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Effective Contracting

An important and immediate opportunity exists to better align incentives and share risks through restructuring contractual arrangements. Effective contracting is also critical for ensuring that pooled purchasing mechanisms, which are being considered by many funders, achieve their objectives. However, global health funders in general have made only limited use of the wide range of risk-sharing arrangements.

No single contracting option is optimal across all types of products and situations. Rather a range of approaches (below) could and should be considered which shift the current risk allocation in which funders, procurement agents and national buyers accept little or no risk, while suppliers gear their decisions about pricing and investments in capacity to a market in which they face significant, unshared risk.

Minimum purchase commitments require that a buyer agrees in advance to purchase a specified quantity of product, either in a single transaction or over a period of time. By accepting some of the supplier's risk for production, the buyer has an incentive to accurately forecast demand. Typically, suppliers offer incentives to buyers to take on this risk through reduced prices for the minimum purchase commitment. Suppliers are not committed to producing above the specified amounts, so this arrangement works best for the purchaser in cases where the long term market demand is stable, there are substitutes available that prevent stock-out risk, or there are opportunities to off-load excess inventory.

When demand is highly uncertain, quantity flexibility contracts allow the buyer to commit to a minimum amount at a certain price while retaining the flexibility to purchase more product to guard against the consequences of stock-outs by binding the supplier to make a specified quantity of product above that amount available at a premium price if additional demand arises. Suppliers may be interested in these types of contracts if the marginal cost of production is low, but the base set up costs are high; if there are multiple suppliers; or if there is uncertainty about which supplier a purchaser will select. The contract may also allow suppliers to collaborate to buy and sell excess inventory, which limits each supplier's individual risk.

Buyback contracts are useful in situations where demand is unstable but the risk of stock out is asymmetrically distributed among the stakeholders and has significant public health consequences. They are often used when the production cycle is long and it is difficult to scale up supply rapidly if demand is higher than expected or where the presence of supply can stimulate demand.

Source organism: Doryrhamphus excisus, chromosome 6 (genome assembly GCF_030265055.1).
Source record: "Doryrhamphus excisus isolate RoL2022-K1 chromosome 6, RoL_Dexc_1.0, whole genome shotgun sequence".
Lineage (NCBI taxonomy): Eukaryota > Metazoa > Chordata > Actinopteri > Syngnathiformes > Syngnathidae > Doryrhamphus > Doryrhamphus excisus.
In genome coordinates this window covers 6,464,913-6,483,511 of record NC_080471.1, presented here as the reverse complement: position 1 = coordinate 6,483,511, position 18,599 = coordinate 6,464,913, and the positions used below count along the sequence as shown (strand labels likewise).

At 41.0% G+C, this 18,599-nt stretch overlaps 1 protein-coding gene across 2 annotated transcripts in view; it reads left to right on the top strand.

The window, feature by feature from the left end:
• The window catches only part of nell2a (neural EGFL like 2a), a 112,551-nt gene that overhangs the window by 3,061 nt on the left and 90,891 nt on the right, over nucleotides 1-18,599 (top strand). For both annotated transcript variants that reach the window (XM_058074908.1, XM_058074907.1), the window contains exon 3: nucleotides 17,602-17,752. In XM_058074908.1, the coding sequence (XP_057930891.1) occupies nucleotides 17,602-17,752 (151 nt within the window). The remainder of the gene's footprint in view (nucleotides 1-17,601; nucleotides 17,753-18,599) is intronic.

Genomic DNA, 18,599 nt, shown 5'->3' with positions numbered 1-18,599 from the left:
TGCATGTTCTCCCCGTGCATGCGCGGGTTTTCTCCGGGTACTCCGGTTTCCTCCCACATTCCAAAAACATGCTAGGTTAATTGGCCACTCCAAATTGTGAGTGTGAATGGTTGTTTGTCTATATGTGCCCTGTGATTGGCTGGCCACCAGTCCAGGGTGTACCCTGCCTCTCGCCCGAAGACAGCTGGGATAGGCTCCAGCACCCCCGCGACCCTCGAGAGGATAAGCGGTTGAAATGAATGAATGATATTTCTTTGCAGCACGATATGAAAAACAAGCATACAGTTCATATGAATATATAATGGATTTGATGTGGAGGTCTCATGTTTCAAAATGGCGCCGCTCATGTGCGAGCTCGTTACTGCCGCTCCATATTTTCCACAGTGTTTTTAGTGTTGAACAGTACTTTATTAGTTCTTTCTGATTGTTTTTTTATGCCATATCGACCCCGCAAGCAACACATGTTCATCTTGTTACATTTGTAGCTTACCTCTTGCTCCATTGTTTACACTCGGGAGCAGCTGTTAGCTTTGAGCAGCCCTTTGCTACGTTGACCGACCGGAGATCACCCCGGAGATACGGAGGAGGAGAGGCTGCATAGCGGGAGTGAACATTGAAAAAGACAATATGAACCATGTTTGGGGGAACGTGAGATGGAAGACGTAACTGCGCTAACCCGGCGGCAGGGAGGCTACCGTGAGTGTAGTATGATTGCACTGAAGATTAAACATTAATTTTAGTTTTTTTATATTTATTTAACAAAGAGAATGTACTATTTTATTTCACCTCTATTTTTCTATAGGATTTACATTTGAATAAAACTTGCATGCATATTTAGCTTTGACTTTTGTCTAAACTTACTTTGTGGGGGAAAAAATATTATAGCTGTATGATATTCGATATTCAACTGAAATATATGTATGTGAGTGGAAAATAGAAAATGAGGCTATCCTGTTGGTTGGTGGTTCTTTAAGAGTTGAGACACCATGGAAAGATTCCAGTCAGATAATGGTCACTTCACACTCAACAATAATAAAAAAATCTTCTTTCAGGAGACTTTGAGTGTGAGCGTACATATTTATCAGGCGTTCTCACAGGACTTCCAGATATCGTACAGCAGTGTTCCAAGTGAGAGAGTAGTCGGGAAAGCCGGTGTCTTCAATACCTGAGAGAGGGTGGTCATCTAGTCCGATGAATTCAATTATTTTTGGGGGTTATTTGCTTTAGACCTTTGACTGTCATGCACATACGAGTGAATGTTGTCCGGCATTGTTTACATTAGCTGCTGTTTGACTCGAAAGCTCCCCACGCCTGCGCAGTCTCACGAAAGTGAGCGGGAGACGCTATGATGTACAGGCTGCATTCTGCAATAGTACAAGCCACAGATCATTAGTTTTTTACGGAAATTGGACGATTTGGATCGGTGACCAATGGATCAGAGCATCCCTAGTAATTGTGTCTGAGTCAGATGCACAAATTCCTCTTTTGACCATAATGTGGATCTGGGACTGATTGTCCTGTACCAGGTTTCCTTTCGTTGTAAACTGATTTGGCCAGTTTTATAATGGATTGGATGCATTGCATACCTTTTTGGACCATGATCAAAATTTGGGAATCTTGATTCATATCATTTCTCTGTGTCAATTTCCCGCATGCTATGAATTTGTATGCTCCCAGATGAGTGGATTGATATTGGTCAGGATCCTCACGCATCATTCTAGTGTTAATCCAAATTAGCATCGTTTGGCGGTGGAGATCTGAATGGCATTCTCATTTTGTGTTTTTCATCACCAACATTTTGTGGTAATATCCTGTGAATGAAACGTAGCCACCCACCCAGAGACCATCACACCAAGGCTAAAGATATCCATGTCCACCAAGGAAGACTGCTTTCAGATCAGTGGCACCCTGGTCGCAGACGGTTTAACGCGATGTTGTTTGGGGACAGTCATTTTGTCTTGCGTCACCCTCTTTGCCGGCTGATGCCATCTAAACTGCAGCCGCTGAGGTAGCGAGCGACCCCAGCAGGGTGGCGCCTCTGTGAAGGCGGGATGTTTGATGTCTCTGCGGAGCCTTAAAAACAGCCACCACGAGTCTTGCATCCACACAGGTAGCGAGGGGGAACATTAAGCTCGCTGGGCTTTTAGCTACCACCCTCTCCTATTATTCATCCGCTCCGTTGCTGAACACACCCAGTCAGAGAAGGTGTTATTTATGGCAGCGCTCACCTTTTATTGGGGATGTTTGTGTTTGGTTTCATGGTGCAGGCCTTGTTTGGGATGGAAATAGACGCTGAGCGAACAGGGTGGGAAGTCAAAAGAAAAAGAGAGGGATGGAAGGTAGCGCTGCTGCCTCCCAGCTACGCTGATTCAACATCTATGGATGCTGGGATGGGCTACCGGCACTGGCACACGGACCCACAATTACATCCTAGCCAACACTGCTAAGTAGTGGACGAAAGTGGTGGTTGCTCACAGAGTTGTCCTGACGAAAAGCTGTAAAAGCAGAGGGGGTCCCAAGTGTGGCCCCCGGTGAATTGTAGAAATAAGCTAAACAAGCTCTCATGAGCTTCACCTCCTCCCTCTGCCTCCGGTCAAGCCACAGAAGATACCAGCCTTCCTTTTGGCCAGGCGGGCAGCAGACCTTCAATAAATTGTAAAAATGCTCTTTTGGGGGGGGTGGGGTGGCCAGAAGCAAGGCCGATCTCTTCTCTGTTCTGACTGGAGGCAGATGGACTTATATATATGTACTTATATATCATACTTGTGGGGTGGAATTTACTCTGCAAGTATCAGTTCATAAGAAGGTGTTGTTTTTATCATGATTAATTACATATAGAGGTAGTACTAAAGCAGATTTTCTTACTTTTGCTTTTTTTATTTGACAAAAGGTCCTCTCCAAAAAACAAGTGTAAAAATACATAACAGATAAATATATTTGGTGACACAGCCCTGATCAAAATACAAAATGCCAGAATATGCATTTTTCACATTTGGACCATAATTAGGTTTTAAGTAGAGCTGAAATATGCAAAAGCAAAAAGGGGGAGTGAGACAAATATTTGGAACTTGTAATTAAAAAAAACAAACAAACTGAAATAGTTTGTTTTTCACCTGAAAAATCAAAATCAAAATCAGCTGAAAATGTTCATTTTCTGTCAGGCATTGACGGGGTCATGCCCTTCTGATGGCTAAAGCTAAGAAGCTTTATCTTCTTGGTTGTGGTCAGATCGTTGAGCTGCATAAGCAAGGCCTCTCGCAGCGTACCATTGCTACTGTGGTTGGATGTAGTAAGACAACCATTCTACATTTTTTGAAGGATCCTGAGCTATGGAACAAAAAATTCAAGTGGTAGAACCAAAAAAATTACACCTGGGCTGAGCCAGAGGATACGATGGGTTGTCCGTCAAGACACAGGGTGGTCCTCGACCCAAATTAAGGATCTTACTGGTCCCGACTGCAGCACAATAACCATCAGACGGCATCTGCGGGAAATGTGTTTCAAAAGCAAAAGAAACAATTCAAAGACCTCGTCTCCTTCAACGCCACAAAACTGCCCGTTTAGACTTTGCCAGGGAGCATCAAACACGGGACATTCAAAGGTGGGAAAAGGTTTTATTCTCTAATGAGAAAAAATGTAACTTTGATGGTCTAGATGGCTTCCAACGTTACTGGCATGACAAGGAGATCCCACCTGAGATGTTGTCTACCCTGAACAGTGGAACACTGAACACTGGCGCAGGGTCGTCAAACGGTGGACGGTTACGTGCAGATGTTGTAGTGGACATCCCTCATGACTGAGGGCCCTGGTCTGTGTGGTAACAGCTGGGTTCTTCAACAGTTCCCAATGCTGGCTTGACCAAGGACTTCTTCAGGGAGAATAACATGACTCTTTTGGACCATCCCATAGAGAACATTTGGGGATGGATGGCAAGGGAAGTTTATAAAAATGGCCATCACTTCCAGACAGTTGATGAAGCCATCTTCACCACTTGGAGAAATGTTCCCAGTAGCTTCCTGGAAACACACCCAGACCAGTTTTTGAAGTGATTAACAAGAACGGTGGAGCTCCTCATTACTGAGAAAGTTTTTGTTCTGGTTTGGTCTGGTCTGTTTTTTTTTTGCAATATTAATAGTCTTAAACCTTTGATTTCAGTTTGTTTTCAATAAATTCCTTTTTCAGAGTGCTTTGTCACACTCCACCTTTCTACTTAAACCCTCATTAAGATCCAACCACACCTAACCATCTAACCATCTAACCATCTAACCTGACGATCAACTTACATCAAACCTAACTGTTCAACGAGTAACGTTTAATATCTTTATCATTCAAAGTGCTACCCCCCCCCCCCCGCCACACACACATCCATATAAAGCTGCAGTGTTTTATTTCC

Like buyback contracts, revenue sharing is useful in situations where demand is uncertain but the presence of the product stimulates demand. This mechanism also encourages the sharing of demand and supply information between purchasers and suppliers. Revenue sharing passes risk to the supplier, but also aligns supplier and retailer incentives and encourages suppliers to produce sufficient levels of supply. When this system works well, suppliers get timely information about actual sales since they share in the profits generated by those sales and can adjust production capacity accordingly.

Real options protect buyers against price uncertainty. An option gives the buyer the right (but not the obligation) to take some action at a future time for a predetermined price. Real options involve the actual sale and purchase of goods if and when the option is exercised. An option is defined by the option price (upfront price paid to acquire the option), exercise price (price at which product can be purchased if the option is exercised) and an exercise date (typically a date range). A common form of real-options contracts involves the buyer making firm commitments to the manufacturer for future year purchases (years 1, 2, 3) for a certain amount of product and purchasing an option to buy additional units at predetermined prices in years 2 and 3. Based on observed demand in the first year, the buyer decides whether or not to exercise the option in the second and third years.